Mrs. Bennet grew more agitated still. "Well, I never heard of such bold talk. Why do you girls ask me such things? Dearest Lydia, never troubled me with these questions before she married Wickham!"

This was quite true, thought Elizabeth, since Lydia had eloped and lived with Wickham several weeks before the wedding. Lydia must surely already have learned the secrets of the marriage bed well before she entered it legally.

"But Mama," remonstrated Elizabeth. "No one has instructed us in the proper comportment of a bride on her wedding night so that we may please our husbands."

"Proper comportment of a bride? Oh, just lie back and think of England!" shouted Mrs. Bennet. "You have no consideration for my poor nerves! Hill! Hill! Where is Hill?"

Judging that nothing further of value would come from continuing the interview, Jane and Elizabeth left their mother to the ministrations of Hill. They slipped into the hallway and there encountered their father. Mr. Bennet was gazing in the direction of his wife's dressing room and looked grave.

"Jane, Elizabeth, pray come into my library."

Mr. Bennet led his two eldest daughters to his sanctuary, closed the door firmly and, with an air of apology said, "I fear that your mother and I have not given provided you with a model of marital felicity to imitate.'

Nothing could be said in response to such an admission by their father so nothing was what they said.

Mr. Bennet continued. "You appear to be in want of instruction which a man, and particularly a father, cannot rightly give to young women. Your mother has a carrying voice. She is, I gather, unwilling to relieve your uncertainties and teach you what you wish to know.'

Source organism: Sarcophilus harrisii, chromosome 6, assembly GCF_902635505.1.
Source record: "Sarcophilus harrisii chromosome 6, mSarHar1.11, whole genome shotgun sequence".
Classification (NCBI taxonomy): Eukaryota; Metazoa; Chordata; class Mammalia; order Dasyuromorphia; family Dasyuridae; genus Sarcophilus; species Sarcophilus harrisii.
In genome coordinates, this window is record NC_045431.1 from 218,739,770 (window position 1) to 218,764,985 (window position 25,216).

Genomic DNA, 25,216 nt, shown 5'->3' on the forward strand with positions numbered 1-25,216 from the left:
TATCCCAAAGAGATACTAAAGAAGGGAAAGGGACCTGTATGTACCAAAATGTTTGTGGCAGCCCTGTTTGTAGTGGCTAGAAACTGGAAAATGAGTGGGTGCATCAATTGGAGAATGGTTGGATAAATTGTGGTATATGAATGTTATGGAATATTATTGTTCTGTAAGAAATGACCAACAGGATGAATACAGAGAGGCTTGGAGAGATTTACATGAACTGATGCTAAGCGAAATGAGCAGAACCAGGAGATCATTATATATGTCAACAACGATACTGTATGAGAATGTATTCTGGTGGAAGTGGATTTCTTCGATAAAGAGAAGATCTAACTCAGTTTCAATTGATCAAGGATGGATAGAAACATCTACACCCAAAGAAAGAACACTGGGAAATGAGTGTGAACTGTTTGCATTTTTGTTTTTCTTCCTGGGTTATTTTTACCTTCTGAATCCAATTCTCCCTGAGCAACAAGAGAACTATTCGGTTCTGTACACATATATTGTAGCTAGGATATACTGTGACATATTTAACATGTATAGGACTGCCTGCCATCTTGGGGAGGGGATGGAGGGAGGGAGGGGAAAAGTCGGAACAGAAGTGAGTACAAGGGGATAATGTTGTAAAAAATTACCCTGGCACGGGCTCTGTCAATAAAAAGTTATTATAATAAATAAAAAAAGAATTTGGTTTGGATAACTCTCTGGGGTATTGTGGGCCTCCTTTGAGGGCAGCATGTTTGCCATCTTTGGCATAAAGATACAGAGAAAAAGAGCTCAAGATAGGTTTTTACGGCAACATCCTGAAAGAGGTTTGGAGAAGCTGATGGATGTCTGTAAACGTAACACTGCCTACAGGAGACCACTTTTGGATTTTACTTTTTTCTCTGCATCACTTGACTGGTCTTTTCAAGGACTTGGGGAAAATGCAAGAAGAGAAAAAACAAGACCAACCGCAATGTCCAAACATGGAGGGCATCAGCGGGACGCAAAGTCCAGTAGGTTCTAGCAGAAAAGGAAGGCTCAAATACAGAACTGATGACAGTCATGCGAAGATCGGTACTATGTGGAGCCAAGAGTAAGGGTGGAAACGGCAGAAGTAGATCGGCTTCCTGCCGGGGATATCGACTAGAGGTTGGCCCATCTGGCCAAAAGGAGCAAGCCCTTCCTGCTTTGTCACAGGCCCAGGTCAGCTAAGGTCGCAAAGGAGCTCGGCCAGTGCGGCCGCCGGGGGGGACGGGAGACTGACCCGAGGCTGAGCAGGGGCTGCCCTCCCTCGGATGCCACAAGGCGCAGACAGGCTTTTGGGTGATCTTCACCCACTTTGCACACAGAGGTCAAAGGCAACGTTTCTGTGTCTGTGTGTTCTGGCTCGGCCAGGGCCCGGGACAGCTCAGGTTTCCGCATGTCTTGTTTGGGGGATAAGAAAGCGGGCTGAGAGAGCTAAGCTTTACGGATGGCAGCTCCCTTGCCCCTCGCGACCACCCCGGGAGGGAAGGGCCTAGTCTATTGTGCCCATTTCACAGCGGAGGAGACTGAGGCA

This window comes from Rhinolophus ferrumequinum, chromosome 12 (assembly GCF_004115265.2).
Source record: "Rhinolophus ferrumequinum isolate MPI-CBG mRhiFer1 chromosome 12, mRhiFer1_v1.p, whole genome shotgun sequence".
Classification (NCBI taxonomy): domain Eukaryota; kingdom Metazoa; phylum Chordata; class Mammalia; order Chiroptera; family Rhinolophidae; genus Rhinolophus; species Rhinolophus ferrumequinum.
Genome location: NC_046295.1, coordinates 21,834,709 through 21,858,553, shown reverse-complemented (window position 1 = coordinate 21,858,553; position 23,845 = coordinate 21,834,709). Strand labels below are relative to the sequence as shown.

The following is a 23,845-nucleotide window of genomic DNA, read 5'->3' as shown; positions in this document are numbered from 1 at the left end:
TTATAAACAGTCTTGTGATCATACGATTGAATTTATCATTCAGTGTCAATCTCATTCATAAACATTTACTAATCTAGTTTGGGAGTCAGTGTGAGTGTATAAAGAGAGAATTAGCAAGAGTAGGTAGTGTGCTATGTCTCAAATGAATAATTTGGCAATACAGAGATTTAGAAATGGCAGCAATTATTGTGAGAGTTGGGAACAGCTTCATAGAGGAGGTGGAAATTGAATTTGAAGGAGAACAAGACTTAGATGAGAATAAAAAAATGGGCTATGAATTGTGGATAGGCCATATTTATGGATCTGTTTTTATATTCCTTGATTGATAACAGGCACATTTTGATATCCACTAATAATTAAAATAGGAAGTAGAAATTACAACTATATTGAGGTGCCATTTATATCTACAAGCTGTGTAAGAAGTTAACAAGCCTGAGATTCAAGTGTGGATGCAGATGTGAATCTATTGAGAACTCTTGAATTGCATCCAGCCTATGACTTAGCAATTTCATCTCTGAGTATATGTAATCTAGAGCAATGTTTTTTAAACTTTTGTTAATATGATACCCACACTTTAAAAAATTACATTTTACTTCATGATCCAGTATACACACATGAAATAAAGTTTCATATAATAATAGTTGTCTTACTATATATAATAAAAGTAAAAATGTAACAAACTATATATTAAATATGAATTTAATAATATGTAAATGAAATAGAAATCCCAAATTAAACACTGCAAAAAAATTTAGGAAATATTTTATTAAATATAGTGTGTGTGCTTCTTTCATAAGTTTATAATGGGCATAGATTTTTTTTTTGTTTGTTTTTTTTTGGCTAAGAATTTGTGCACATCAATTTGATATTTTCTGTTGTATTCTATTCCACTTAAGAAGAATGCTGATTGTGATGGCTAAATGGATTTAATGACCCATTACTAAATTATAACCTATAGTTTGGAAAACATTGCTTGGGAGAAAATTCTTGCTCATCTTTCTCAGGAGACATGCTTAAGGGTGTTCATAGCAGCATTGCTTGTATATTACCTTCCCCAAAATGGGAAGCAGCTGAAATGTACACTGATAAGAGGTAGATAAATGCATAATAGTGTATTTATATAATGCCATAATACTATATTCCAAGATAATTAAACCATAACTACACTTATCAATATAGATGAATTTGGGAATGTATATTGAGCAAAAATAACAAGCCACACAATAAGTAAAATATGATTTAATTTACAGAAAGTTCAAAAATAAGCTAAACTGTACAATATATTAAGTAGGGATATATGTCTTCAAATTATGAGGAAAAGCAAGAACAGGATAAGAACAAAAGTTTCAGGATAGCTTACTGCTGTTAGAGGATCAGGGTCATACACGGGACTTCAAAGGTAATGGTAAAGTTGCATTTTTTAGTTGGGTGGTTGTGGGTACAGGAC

Elizabeth nodded.

"With your permission, I will write to your Aunt Gardiner to ask her to take up this office for you. She is a wise woman and her marriage with your uncle is more to be imitated, I fear, than my own with your mother. They will be in Longbourn several days before the wedding and your aunt will doubtless answer any questions you may wish to put to her. Will that assist you?"

Jane and Elizabeth thought this a capital plan and signified their glad assent. Receiving that approval, Mr. Bennet, who seemed reluctant to continue the subject, indicated they could go about their business and picked up a worn copy of an old favourite volume, Tristram Shandy, as a signal that the interview was over. Jane and Elizabeth slipped away in silence.

_________________

The flow of information as to her proper conduct in the married state, in all matters except the one that interested her most, increased as the wedding date of the sisters drew near. Elizabeth was gratified, however, that with one exception the male gender denied themselves the pleasure of instruction. To her distress, the one exception was the egregious Mr. Collins, and the unwanted advice was proffered in the most public manner imaginable, namely, from the pulpit of the parish church.

Mr. Collins, at the instigation of his wife Charlotte, Elizabeth's dear friend, had brought his wife to Meryton, in anticipation of her forthcoming confinement. Having engaged a curate to read the services at Rosings Park, Mr. Collins proposed to remain in the vicinity of his in-laws' home at Lucas Lodge until the forthcoming "olive branch," as he described his anticipated offspring, should be delivered.

This was a development highly satisfactory to all. Lady Catherine de Bourgh, with what Mr. Collins described as her usual gracious condescension, had let it be known that she blamed Charlotte for bringing Elizabeth into Kent. This, in her view, had led directly to the disgraceful engagement of her nephew, Mr. Darcy, to such a girl as Elizabeth.